Boxing


You jumped on the bandwagon for nothing: Some Hard Truth about Sam Peter

By Jason Peck: Every now and then some guy with reputation for knockouts emerges on the scene. And every time he comes along, the pundits fall over themselves and call him king – it never fails. But being champ means more than a reputation..

To me, too many people jumped on the Sam Peter bandwagon. And I’m tired of hearing about how he’ll walk through WBC champion Oleg Maskaev. To date, Peter’s victims have been non-contenders and a former middleweight (who gave him trouble, I might add). Fans can pad Peter’s record all they want, but the simple fact remains: If Peter prevails against Maskaev on March 8, he will have beaten the most credible opponent in his career. And not by a little bit, either.

Peter’s unimpressive victory over the unheralded Jameel McCline shocked many; Peter even visited the canvas three times en route to victory. Somewhere out there, the “Nigerian Nightmare” should be thankful that the WBC kept him away from a Top Ten contender, as a courtesy to its newly-appointed champion.

I have a simple explanation for his performance: Sam Peter just isn’t that good.

I’m no recent critic. Since the early days, the fans lost no time in declaring him heir apparent to the heavyweight title. Along the way, they praised Peter for skills he never had, applauded him for improvements he never made, and let him fight lesser opponents without criticism.

The alphabets tossed him title shots – at one point, Peter could pick and choose between them. Ring Magazine ranks him second in the division, and demands that Wladimir Klitschko fight him again to determine their true champion. And soon after Mike Tyson retired, many made ridiculous comments that the torch had been passed down from Tyson to Peter.

First off, it’s always irritating when people use the phrase “like a young Mike Tyson” to describe any heavy-handed fighter. How ignorant – it makes it sound like young Mike was a knuckle-dragging Neanderthal. Instead, he was expertly trained, incredibly disciplined (courtesy of Cus D’Amato) and physically sharpened to a razor’s edge. Quite the opposite is true – few boxers are “like a young Mike Tyson”. That’s why there hasn’t been a young Mike Tyson since a young Mike Tyson.

Peter’s got a great jab, you say? I haven’t seen it. Vast improvement? Please – all he did was lose some pounds he shouldn’t have had in the first place. He’ll gain them back. And hard-hitting? I ask you, when was Peter’s last knockout?

But even his fans inadvertently admit his inferiority. Peter earned the Klitschko fight with wins over Taurus Sykes, Jeremy Williams and Gilbert Martinez. After losing to Klitschko (despite some great rabbit-punching), he decisioned Robert Hawkins and knocked out Julius Long (14-7). A close decision over James Toney followed, then a better one.

Now imagine the firestorm of criticism that Klitschko or Maskaev would face if they lowered their opponents to Peter’s level. For reasons beyond me, Klitschko somehow gets derided NOT knocking out Sultan Imbragimov, and for making a boring fight.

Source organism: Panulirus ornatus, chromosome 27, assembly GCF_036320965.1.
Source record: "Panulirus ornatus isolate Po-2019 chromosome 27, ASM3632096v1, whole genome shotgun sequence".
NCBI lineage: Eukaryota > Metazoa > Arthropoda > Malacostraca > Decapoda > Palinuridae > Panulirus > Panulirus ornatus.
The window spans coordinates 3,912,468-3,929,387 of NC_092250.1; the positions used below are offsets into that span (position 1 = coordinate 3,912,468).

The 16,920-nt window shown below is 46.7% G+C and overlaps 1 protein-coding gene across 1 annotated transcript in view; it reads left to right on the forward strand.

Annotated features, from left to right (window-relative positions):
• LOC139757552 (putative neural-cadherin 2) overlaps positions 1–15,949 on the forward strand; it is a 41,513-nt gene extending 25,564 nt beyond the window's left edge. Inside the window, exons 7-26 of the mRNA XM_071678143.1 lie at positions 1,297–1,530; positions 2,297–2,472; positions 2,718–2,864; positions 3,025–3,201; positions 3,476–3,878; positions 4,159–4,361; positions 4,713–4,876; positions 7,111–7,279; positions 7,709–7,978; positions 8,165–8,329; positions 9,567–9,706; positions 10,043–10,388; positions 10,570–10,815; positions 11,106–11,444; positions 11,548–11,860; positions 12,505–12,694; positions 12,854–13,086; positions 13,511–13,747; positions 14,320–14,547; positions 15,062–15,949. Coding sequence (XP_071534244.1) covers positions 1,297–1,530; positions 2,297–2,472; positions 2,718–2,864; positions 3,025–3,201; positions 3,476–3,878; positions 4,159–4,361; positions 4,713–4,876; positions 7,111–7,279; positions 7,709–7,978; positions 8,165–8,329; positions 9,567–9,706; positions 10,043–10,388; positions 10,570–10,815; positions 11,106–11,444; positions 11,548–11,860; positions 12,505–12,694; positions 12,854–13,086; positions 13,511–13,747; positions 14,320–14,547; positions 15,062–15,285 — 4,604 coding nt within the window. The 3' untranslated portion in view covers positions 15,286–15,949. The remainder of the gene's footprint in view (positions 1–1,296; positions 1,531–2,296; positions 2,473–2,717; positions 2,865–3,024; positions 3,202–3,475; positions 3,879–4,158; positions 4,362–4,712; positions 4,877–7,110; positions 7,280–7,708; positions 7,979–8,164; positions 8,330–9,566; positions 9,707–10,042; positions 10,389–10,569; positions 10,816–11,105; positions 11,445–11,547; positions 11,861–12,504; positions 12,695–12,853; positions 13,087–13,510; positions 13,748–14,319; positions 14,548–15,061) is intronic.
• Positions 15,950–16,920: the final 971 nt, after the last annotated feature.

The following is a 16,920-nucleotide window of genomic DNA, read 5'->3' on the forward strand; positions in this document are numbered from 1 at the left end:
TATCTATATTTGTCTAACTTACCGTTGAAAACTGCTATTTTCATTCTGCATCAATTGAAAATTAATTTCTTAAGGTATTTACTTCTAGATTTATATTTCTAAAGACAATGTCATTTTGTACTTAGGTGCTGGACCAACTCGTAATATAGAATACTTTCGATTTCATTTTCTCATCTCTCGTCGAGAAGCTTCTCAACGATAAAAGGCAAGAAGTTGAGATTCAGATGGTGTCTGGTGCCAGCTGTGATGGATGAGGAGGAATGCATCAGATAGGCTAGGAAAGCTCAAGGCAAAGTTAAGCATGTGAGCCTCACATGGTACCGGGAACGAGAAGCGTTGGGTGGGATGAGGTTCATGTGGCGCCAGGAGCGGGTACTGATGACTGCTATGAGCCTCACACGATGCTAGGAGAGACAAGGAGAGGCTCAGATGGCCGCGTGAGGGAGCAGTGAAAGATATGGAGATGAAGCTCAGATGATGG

So where’s the hate for Peter? He’s been not knocking people out for two years now. And you want a boring heavyweight bout – check out Peter’s 2004 stinker against Jovo Pudar. It felt like watching “Punch-Out”’s King Hippo fight his reflection.

Klitschko likewise earned heavy criticism in his WBO days for beating second-tier fighters like Ray Mercer, Francois Botha and Jameel McCline. Any of the above would be a high point for Peter. Indeed, the latter was almost TOO high.

Maskaev likewise received no accolades for his underdog victory over Hasim Rahman, an accomplishment that eluded the (then) highly-regarded James Toney. In fact, the boxing media had been covering Maskaev-Peter as though Maskaev should somehow feel guilty for holding the title.

I can’t tell you how many times I read nonsense about how Peter was a “stylistic nightmare” to Maskaev, although the writers inevitably never explain the finer points of the Sweet Science. Just the crude elementary of Peter’s rumored power colliding with Maskaev’s supposedly perpetually-exposed chin.

But why the assumptions? Maskaev may be slow, but he’s a good boxer, and certainly not stupid enough to stand motionless with his guard down. And unlike McCline, Maskaev’s right hand is known for its power. Now that Peter’s chin has been exposed, one must wonder what a solid shot from “The Big O” could do.

Have we gone past the days when one can get a title shot without earning it? Is the heavyweight division really in that bad of shape? I’d like to think not.

Remember this: Names don’t matter in the ring. Neither does reputation, TV contracts or magazine endorsements. In the coming months, Peter will face more challengers at a world level. The result will shock – but should it?

Article posted on 05.03.2008



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